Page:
On Wall Street, his name is legendary. With money he had made as a lifeguard on the beaches of Long Island, he built a trading powerhouse that had prospered for more than four decades. At age 70, he had become an influential spokesman for the traders who are the hidden gears of the marketplace.
But on Thursday morning, this consummate trader, Bernard L. Madoff, was arrested at his Manhattan home by federal agents who accused him of running a multibillion-dollar fraud scheme — perhaps the largest in Wall Street’s history.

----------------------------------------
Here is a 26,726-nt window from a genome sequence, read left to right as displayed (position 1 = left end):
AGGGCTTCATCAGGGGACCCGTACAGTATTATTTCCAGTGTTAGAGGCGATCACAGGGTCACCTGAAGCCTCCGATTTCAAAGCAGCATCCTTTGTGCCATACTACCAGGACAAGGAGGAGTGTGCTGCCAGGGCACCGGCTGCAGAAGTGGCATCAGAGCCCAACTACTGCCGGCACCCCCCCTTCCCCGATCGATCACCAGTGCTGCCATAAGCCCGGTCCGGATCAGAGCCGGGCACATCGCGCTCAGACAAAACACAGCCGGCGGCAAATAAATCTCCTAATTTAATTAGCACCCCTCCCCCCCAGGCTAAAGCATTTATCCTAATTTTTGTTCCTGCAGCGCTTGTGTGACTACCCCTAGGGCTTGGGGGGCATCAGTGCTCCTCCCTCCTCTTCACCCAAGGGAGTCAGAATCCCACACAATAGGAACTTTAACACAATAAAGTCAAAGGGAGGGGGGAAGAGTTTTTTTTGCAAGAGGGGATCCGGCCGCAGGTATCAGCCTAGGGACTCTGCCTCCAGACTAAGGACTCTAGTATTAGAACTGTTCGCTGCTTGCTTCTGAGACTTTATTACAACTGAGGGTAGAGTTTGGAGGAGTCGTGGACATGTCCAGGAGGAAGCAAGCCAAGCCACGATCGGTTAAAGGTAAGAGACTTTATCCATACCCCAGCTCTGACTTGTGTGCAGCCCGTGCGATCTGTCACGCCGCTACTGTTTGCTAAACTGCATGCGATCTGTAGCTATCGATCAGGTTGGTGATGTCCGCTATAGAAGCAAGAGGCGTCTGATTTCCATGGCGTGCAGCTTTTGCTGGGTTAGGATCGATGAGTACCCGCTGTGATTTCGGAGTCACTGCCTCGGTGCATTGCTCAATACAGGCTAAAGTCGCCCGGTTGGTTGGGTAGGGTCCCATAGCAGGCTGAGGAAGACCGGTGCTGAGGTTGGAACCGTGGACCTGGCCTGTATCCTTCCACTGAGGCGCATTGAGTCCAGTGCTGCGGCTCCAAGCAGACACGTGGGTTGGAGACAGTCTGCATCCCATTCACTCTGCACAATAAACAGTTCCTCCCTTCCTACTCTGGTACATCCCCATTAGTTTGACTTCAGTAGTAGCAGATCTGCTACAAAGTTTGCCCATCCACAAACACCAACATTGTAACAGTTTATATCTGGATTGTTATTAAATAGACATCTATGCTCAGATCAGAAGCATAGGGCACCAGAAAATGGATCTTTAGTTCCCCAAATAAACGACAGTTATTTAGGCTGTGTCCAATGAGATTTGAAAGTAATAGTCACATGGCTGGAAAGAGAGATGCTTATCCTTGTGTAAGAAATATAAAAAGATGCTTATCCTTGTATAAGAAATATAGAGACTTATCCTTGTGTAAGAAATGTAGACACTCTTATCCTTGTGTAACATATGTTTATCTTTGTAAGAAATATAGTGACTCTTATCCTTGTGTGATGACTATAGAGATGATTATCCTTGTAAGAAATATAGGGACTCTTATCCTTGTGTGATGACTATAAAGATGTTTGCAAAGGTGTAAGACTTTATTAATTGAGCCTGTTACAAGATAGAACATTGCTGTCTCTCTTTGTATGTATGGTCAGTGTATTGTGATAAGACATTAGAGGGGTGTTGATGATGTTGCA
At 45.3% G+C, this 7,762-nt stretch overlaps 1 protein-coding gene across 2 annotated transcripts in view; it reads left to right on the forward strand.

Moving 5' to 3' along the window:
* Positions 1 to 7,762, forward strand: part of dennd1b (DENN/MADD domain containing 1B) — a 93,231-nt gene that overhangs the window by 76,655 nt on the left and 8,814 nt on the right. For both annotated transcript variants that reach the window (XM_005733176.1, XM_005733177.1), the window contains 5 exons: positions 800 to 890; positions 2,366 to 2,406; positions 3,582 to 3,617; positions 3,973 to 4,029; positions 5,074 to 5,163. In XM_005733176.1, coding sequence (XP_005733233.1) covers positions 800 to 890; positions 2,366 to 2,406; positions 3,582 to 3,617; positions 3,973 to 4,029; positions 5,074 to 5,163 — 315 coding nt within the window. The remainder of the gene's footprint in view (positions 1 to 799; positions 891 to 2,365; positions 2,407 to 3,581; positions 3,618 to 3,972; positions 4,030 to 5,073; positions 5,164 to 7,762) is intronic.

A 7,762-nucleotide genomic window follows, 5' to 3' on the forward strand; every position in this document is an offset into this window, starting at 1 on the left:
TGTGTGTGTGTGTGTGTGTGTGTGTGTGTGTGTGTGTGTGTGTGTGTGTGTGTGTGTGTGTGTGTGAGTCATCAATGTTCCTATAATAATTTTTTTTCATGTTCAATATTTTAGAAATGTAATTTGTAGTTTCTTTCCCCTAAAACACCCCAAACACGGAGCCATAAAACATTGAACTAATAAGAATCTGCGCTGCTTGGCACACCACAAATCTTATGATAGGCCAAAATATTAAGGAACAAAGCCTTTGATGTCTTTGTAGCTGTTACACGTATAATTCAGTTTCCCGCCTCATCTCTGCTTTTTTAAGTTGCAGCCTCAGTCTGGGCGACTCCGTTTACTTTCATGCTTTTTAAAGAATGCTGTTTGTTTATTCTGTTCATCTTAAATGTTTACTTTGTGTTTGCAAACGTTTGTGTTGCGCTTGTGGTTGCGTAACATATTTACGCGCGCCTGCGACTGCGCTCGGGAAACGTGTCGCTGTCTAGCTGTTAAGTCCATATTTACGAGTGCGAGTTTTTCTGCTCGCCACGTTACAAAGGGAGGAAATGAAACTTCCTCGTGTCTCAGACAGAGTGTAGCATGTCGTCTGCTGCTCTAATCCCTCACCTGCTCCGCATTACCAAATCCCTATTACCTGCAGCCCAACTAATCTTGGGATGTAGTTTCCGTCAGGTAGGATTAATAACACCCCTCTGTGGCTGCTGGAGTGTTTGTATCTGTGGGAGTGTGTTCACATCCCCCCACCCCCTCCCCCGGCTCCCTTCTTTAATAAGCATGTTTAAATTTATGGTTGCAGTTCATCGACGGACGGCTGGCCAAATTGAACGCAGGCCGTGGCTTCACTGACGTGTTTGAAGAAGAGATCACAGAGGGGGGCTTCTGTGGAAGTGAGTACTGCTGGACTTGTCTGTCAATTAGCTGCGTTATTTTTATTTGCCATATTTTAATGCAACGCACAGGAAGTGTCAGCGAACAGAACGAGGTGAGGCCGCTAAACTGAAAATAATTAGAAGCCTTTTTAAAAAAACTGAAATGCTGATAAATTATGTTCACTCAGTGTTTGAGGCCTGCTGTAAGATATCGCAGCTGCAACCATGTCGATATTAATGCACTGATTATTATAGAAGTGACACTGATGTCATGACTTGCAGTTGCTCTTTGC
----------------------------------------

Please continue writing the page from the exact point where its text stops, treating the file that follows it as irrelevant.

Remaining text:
Regulators have not yet verified the scale of the fraud. But the criminal complaint filed against Mr. Madoff on Thursday in federal court in Manhattan reports that he estimated the losses at $50 billion. “We are alleging a massive fraud — both in terms of scope and duration,” said Linda Chatman Thomsen, director of the enforcement division at the Securities and Exchange Commission. “We are moving quickly and decisively to stop the fraud and protect remaining assets for investors.”
Andrew M. Calamari, an associate director for enforcement in the S.E.C.’s regional office in New York, said the case involved “a stunning fraud that appears to be of epic proportions.”